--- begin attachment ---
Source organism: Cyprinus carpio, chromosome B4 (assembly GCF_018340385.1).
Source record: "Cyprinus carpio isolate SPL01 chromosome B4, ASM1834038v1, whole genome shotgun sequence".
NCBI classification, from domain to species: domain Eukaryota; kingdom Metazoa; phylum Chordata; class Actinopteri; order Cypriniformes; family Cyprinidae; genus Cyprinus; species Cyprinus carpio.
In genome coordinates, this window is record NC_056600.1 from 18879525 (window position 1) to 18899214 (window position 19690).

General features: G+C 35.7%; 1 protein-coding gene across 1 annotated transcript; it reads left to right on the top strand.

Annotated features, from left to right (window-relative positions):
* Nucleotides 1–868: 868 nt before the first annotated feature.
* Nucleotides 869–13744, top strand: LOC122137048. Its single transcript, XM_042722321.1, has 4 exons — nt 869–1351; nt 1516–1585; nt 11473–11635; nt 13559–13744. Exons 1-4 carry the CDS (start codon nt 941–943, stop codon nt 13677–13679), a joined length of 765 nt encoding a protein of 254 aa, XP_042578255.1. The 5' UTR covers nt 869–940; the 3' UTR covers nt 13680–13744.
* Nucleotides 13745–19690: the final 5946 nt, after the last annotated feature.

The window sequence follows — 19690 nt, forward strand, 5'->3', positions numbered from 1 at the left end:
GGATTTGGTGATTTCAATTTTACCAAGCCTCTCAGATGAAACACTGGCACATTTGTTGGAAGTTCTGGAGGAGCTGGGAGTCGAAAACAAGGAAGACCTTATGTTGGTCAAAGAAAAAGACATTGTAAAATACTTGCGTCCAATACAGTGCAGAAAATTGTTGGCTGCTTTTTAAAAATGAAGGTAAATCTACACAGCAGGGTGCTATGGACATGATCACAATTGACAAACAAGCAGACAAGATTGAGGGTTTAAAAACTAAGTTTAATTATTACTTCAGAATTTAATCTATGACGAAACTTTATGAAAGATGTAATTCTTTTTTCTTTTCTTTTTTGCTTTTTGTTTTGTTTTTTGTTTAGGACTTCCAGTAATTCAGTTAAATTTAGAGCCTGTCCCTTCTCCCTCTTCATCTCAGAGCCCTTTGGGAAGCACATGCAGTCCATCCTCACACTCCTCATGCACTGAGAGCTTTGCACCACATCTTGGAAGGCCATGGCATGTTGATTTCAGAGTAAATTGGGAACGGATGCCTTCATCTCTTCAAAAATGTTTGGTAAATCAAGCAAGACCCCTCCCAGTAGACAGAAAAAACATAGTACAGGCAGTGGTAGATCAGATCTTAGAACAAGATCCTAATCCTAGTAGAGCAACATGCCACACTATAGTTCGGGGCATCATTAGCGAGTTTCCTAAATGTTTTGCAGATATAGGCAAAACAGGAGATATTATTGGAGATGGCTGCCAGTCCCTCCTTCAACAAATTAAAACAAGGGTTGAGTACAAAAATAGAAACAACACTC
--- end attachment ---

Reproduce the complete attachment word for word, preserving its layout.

Source organism: Cyprinus carpio, chromosome B4 (assembly GCF_018340385.1).
Source record: "Cyprinus carpio isolate SPL01 chromosome B4, ASM1834038v1, whole genome shotgun sequence".
NCBI classification, from domain to species: domain Eukaryota; kingdom Metazoa; phylum Chordata; class Actinopteri; order Cypriniformes; family Cyprinidae; genus Cyprinus; species Cyprinus carpio.
In genome coordinates, this window is record NC_056600.1 from 18879525 (window position 1) to 18899214 (window position 19690).

General features: G+C 35.7%; 1 protein-coding gene across 1 annotated transcript; it reads left to right on the top strand.

Annotated features, from left to right (window-relative positions):
* Nucleotides 1–868: 868 nt before the first annotated feature.
* Nucleotides 869–13744, top strand: LOC122137048. Its single transcript, XM_042722321.1, has 4 exons — nt 869–1351; nt 1516–1585; nt 11473–11635; nt 13559–13744. Exons 1-4 carry the CDS (start codon nt 941–943, stop codon nt 13677–13679), a joined length of 765 nt encoding a protein of 254 aa, XP_042578255.1. The 5' UTR covers nt 869–940; the 3' UTR covers nt 13680–13744.
* Nucleotides 13745–19690: the final 5946 nt, after the last annotated feature.

The window sequence follows — 19690 nt, forward strand, 5'->3', positions numbered from 1 at the left end:
GGATTTGGTGATTTCAATTTTACCAAGCCTCTCAGATGAAACACTGGCACATTTGTTGGAAGTTCTGGAGGAGCTGGGAGTCGAAAACAAGGAAGACCTTATGTTGGTCAAAGAAAAAGACATTGTAAAATACTTGCGTCCAATACAGTGCAGAAAATTGTTGGCTGCTTTTTAAAAATGAAGGTAAATCTACACAGCAGGGTGCTATGGACATGATCACAATTGACAAACAAGCAGACAAGATTGAGGGTTTAAAAACTAAGTTTAATTATTACTTCAGAATTTAATCTATGACGAAACTTTATGAAAGATGTAATTCTTTTTTCTTTTCTTTTTTGCTTTTTGTTTTGTTTTTTGTTTAGGACTTCCAGTAATTCAGTTAAATTTAGAGCCTGTCCCTTCTCCCTCTTCATCTCAGAGCCCTTTGGGAAGCACATGCAGTCCATCCTCACACTCCTCATGCACTGAGAGCTTTGCACCACATCTTGGAAGGCCATGGCATGTTGATTTCAGAGTAAATTGGGAACGGATGCCTTCATCTCTTCAAAAATGTTTGGTAAATCAAGCAAGACCCCTCCCAGTAGACAGAAAAAACATAGTACAGGCAGTGGTAGATCAGATCTTAGAACAAGATCCTAATCCTAGTAGAGCAACATGCCACACTATAGTTCGGGGCATCATTAGCGAGTTTCCTAAATGTTTTGCAGATATAGGCAAAACAGGAGATATTATTGGAGATGGCTGCCAGTCCCTCCTTCAACAAATTAAAACAAGGGTTGAGTACAAAAATAGAAACAACACTC